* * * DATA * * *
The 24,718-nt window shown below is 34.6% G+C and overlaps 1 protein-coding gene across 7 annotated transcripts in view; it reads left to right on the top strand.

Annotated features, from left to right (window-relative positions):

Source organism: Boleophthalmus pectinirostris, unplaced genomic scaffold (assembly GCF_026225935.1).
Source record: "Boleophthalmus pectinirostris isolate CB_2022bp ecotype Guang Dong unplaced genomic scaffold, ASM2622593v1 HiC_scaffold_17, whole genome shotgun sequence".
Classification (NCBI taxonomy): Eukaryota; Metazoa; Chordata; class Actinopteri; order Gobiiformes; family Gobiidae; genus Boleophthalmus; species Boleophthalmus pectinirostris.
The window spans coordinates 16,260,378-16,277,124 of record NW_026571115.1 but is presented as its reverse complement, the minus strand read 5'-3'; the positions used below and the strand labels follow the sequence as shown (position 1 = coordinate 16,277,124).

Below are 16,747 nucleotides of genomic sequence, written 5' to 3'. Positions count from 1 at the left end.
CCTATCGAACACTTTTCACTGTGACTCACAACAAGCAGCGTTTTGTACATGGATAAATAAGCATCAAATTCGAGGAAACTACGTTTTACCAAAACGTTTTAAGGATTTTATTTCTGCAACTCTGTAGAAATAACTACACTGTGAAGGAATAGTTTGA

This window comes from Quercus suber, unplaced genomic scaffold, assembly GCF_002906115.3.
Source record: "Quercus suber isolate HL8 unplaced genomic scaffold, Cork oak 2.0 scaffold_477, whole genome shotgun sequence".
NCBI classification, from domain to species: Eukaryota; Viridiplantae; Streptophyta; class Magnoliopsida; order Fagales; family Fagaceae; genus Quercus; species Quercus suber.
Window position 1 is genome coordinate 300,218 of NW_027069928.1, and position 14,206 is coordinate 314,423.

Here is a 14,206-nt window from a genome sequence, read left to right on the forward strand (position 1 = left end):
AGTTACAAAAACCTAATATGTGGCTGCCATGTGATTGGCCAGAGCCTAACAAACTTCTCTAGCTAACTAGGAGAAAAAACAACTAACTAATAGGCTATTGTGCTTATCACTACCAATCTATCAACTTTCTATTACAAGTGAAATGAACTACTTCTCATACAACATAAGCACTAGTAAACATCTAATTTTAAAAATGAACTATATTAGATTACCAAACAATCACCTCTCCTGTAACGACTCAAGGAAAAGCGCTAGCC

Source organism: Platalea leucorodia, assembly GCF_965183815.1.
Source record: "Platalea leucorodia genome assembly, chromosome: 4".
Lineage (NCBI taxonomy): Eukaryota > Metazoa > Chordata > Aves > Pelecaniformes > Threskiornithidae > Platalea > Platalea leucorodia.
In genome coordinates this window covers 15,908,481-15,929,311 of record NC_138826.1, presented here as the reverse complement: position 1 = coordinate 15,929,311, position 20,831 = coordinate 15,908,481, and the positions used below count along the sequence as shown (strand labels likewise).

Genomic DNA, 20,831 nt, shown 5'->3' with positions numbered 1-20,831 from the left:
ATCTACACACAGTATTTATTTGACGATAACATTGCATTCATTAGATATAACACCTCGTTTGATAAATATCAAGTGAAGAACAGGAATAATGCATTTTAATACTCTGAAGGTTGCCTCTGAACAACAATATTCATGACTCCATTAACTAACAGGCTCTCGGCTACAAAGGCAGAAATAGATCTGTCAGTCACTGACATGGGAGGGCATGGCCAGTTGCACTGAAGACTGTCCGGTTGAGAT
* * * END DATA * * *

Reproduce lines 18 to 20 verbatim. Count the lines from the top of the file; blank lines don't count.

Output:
In genome coordinates this window covers 15,908,481-15,929,311 of record NC_138826.1, presented here as the reverse complement: position 1 = coordinate 15,929,311, position 20,831 = coordinate 15,908,481, and the positions used below count along the sequence as shown (strand labels likewise).

Genomic DNA, 20,831 nt, shown 5'->3' with positions numbered 1-20,831 from the left:
ATCTACACACAGTATTTATTTGACGATAACATTGCATTCATTAGATATAACACCTCGTTTGATAAATATCAAGTGAAGAACAGGAATAATGCATTTTAATACTCTGAAGGTTGCCTCTGAACAACAATATTCATGACTCCATTAACTAACAGGCTCTCGGCTACAAAGGCAGAAATAGATCTGTCAGTCACTGACATGGGAGGGCATGGCCAGTTGCACTGAAGACTGTCCGGTTGAGAT